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February 17th, 2006
As my second week of classes is coming to an end, I feel as though it’s time to reflect. Before classes had started, I had been feeling confident about my Spanish and wasn´t at all worried about understanding my professors. Well, apparently my confidence had been falsely built up by a supportive family and professors who are accustomed to dealing with non-native students, because understanding the Spanish spoken in my classes is a struggle.
For the most part, I can understand the general gist of what my professors are saying, but I lose a lot of the finer details. For example, I’m aware that I need to write a paper for my Ecodevelopment class on evolution next week, but I’m really not sure how long it has to be and whether or not we’re expected to cite a lot of sources. I also generally understand that while my professor seems to support evolution, a large majority of the students don’t, although I couldn’t understand their reasons. I know a lot of people here are Catholic, but I’m pretty sure I didn’t hear anyone cite the bible.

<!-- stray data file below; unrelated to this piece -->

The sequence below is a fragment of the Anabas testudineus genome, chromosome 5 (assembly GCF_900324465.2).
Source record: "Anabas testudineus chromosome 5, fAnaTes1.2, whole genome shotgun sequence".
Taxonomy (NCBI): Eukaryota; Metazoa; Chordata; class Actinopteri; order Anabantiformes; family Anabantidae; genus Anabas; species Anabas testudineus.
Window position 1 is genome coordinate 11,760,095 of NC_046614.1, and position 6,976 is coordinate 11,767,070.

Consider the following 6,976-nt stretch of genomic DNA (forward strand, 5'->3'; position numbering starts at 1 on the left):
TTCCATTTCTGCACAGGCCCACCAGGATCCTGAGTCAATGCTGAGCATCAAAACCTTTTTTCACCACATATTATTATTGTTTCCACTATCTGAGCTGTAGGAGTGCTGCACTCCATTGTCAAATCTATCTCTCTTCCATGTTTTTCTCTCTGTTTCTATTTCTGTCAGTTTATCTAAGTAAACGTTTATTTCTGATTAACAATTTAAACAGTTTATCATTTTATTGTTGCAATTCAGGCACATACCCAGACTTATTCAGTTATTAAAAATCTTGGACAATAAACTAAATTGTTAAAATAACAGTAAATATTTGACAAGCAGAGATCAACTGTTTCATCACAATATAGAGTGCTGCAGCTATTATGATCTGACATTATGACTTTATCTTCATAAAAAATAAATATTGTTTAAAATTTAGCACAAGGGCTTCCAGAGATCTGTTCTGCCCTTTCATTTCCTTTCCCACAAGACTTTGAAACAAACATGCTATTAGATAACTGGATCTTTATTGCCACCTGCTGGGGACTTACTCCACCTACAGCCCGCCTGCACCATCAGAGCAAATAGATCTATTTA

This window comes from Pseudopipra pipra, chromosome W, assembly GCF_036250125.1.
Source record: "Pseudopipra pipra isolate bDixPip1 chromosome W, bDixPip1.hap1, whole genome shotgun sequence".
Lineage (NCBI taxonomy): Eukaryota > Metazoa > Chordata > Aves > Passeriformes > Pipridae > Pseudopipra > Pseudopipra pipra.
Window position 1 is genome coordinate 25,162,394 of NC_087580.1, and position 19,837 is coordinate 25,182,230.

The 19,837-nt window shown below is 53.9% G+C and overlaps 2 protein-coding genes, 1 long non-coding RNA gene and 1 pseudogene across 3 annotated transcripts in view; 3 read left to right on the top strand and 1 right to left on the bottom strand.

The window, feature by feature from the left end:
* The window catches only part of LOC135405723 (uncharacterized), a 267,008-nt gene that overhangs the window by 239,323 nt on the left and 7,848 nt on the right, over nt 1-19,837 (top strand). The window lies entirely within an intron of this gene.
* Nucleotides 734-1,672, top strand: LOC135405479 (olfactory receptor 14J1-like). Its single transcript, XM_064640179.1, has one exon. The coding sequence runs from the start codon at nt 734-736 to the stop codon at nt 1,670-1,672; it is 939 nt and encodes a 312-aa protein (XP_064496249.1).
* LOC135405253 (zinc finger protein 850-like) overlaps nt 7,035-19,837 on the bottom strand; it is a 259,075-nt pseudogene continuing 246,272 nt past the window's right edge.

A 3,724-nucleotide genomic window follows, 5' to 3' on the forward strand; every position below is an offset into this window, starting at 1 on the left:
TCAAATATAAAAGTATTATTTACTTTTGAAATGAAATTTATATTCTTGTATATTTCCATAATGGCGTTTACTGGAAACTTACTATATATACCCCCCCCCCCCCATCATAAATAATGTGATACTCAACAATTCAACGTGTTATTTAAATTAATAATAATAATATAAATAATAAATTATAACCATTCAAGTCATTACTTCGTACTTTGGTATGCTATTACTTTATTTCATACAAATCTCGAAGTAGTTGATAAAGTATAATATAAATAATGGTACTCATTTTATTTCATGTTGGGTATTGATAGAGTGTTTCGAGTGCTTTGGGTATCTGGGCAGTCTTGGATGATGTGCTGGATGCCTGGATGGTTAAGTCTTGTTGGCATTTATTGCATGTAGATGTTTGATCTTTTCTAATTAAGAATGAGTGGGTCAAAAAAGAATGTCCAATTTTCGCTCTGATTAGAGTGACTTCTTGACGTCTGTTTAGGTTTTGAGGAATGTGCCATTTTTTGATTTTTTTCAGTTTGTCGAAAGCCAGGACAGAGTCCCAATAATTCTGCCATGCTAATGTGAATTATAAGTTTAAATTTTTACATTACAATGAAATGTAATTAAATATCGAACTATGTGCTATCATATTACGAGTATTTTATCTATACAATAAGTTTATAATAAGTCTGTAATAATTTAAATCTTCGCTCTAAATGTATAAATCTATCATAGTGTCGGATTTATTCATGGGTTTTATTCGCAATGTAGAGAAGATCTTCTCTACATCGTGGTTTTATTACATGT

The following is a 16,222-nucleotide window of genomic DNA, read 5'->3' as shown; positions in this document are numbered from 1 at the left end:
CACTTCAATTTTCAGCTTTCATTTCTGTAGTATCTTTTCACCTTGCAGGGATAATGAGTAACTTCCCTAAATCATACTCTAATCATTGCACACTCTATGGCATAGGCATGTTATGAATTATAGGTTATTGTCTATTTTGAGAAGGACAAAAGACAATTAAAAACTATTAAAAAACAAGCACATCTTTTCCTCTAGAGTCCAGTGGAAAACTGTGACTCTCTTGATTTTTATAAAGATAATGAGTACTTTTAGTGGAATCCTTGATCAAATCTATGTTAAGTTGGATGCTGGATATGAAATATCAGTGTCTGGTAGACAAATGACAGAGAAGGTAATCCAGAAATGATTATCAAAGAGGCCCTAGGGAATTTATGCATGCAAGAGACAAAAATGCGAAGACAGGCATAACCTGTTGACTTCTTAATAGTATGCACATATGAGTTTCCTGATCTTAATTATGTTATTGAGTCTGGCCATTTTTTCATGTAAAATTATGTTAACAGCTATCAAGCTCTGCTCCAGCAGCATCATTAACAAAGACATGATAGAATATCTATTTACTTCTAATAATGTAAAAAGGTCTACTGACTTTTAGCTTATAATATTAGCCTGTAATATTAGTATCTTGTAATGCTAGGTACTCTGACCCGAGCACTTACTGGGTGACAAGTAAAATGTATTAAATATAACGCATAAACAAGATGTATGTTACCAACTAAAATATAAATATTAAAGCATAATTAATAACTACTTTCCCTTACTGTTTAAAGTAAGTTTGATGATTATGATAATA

This brings me to my second point, which is that while I can generally get the gist of what the professors say, I can’t understand anything my fellow students say. If they stop and make a special effort for me, I can get it, but if not, I may as well be asleep. I’m not exactly sure why this is, maybe my professors use more educated language while the students rely more on slang. Maybe not. I know for sure no one taught me how to say, “cool,” “that sucks,” or even the seemingly simple, “stuff” in my university Spanish classes. Don’t even get me started on the up-to-the-minute slang. I’m generally limited to lame phrases such as, “How good,” or, “that’s bad,” “He’s not very nice, is he?” I do know that “mai” means, “dude.” Great! Now I can say, “Dude, that cabbie was not very courteous,” instead of the more accurate, “Dude, that guy was a frickin’ (BAD WORD EDITED), where does he get off saying stuff like that?!?” What I need to learn how to say is, “kiss my butt mai!”Filed under Christin Chitty, Costa Rica, Life in Costa Rica, Study Abroad | Comments (2)